Syria has come a long way from the days of the late Syrian President Hafez Asad when it was the focal point in any peace negotiation in the Middle-East. Today Syria chose to participate in a conference despite its well known objective, which was to tackle the Palestinians and the Israelis problem, a move that enhances the view of its feeble position in the region. The long anticipated issue of the Golan height’s which Syria insisted on it being on the conference’s agenda was never a priority to neither Washington nor Tel-Aviv. Yet Syria seemed to be pleased with a bone at its plate by adding the issue to the conference agenda at the last minute but only mentioning the “Syrian/Israeli track” without any preludes of the Golan Heights or Occupied Syrian territory by Israel.

It is another missed step and short sightedness of a regime in Damascus that seems to be barely holding on to the end of a very short rope for its life.
Syria is isolated regionally and internationally, and with an international tribunal looking into the killing of the late Lebanese Prime Minister Rafik Hariri and the possible involvement of members of the Syrian regime in it, Damascus hopes to shift the attention of the world once again by looking civil at a conference which it hopes would bring it out of its isolation and into the spot light and the center of attention for the region.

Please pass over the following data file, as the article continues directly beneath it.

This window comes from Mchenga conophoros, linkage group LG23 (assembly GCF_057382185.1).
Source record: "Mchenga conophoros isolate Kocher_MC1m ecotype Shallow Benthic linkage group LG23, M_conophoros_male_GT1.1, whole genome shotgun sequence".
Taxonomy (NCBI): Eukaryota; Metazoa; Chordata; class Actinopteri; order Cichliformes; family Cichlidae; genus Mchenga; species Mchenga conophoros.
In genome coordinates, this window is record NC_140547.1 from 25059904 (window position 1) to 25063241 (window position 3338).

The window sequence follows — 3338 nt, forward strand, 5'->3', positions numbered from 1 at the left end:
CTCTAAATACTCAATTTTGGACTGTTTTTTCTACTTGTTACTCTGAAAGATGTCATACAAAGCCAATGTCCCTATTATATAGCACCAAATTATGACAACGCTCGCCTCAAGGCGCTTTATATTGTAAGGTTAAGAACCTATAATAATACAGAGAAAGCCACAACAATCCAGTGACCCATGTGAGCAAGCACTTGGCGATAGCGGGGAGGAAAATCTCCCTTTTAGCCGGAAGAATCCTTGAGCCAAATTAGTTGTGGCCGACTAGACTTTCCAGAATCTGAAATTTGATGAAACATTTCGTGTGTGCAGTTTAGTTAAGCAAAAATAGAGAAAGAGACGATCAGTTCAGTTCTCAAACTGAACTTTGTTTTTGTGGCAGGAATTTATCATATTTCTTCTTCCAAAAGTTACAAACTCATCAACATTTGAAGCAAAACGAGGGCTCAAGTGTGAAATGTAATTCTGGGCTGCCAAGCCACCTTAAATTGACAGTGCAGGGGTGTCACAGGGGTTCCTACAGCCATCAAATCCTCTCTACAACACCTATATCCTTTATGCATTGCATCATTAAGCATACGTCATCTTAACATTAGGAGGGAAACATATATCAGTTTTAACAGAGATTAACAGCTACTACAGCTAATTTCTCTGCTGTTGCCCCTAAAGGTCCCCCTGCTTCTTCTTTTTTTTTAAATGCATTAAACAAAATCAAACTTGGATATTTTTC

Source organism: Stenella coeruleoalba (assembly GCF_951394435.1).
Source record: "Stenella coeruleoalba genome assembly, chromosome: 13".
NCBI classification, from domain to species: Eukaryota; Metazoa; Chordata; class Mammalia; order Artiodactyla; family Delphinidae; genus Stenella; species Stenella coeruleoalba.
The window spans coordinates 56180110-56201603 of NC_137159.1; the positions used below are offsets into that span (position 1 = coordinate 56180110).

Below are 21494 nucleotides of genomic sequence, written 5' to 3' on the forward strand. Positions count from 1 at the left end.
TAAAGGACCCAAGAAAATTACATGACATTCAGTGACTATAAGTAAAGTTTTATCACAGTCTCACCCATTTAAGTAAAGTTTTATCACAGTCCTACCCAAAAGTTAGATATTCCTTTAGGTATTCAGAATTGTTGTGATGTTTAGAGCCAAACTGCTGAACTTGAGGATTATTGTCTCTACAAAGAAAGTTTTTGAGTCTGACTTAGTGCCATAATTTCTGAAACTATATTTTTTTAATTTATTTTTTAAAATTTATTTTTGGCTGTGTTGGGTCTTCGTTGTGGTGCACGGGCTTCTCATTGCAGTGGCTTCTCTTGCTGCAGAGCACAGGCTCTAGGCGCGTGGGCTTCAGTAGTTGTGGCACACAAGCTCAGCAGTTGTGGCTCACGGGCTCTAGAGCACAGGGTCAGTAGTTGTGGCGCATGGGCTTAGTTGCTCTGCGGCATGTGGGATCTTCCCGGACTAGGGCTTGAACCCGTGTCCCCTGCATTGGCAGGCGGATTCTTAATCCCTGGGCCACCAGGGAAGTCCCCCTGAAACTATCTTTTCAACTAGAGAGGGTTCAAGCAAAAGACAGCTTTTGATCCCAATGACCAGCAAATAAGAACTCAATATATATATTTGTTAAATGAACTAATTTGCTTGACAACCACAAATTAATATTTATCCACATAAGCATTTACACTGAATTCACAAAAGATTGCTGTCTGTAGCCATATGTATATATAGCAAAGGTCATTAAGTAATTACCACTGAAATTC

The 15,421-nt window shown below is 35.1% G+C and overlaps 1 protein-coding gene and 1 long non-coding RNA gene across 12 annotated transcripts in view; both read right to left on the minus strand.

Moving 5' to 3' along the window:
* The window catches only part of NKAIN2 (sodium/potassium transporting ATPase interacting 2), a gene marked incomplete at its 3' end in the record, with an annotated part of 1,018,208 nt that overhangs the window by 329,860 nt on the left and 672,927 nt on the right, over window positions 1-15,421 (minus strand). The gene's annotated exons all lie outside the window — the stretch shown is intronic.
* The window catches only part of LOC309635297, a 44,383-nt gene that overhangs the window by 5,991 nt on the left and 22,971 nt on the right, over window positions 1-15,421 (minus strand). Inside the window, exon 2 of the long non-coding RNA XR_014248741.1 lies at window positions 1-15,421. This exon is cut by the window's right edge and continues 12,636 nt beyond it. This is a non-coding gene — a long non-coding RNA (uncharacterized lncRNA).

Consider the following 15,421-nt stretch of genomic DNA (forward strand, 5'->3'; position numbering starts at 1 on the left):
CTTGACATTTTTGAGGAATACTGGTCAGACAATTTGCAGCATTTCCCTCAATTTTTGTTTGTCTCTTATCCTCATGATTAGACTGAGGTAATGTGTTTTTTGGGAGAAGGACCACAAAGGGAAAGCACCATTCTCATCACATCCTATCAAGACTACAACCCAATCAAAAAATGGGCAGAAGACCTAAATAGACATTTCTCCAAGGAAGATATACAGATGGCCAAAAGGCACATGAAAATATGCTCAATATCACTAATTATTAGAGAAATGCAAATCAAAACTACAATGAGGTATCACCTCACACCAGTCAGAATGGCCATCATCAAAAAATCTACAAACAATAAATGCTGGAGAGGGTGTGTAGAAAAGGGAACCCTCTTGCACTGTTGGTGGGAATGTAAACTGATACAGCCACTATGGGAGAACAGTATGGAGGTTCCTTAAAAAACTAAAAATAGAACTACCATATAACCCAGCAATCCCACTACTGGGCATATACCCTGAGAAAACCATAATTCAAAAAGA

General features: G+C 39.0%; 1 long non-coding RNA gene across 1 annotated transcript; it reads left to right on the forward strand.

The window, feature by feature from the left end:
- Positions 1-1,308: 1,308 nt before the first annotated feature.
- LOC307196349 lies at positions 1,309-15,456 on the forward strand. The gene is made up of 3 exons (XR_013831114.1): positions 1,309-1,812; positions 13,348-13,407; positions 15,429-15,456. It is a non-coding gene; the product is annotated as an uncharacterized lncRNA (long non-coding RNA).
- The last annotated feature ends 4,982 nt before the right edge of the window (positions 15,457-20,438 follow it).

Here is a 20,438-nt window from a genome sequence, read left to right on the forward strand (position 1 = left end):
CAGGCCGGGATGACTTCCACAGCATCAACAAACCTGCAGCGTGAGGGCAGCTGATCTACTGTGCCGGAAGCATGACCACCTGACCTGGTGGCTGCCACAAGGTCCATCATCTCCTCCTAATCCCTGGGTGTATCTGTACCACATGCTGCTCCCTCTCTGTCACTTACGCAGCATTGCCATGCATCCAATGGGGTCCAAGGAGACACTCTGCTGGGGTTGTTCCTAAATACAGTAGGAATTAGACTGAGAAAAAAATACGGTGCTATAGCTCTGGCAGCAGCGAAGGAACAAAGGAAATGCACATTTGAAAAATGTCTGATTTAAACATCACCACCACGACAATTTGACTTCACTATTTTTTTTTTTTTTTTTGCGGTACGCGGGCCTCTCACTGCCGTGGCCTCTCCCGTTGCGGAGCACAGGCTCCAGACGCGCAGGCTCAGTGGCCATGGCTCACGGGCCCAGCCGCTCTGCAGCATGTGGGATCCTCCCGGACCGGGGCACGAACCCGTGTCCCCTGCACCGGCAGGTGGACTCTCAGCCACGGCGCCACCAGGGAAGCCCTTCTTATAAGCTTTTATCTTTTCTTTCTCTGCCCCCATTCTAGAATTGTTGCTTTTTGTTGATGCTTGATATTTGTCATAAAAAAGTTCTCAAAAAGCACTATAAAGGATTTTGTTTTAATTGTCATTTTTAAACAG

However, a humiliated Damascus has gotten its first disappointment in President Bush opening remarks. I’m afraid many more are yet to come.

Cheers

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November 28th, 2007, 5:24 pm

 

39. Akbar Palace said:

Bashmann,

Please don’t be too hard on the Baathist Syrian regime. They’re confused right now and they’re having a hard time determining whether peace or terrorism is best for Syria’s future.

Give them another few centuries to make up their mind. One small mistake could prevent Bashar’s great-grand child from assuming power.

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November 28th, 2007, 5:37 pm

 

40. AnotherIsraeliGuy said:

So true AP. And wouldn’t that be a tragedy?
And do you think there will be still people like Alex around that will praise the Asads for their ability to stay in power at the expense of the Syrian people?

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November 28th, 2007, 5:57 pm

 

41. Akbar Palace said:

And do you think there will be still people like Alex around that will praise the Asads for their ability to stay in power at the expense of the Syrian people?

AIG –

Once the Assad Dynasty is no more, the Great Protectors of Syrian Baathism will find another hero to cling to and defend. I’m not worried about dear Alex and dear Professor Josh. They’ll find someone else or spend more time with their spouses.

Have you run into any Saddam Hussein apologists recently?

I rest my case.

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November 28th, 2007, 6:51 pm

 

42. AnotherIsraeliGuy said:

Actually, there are a ton of them on Al-Jazeera. He is being called a “martyr”. Its always the same secular, leftist, Arab nationalist, Azmi Bishara clones that know that they have zero place in an islamic or democratic middle east based on natural borders.

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November 28th, 2007, 6:57 pm

 

43. annie said:

To AIG
This is from an article by Jef Halper about the famous letter from Bush to Sharon which totally voids rs 242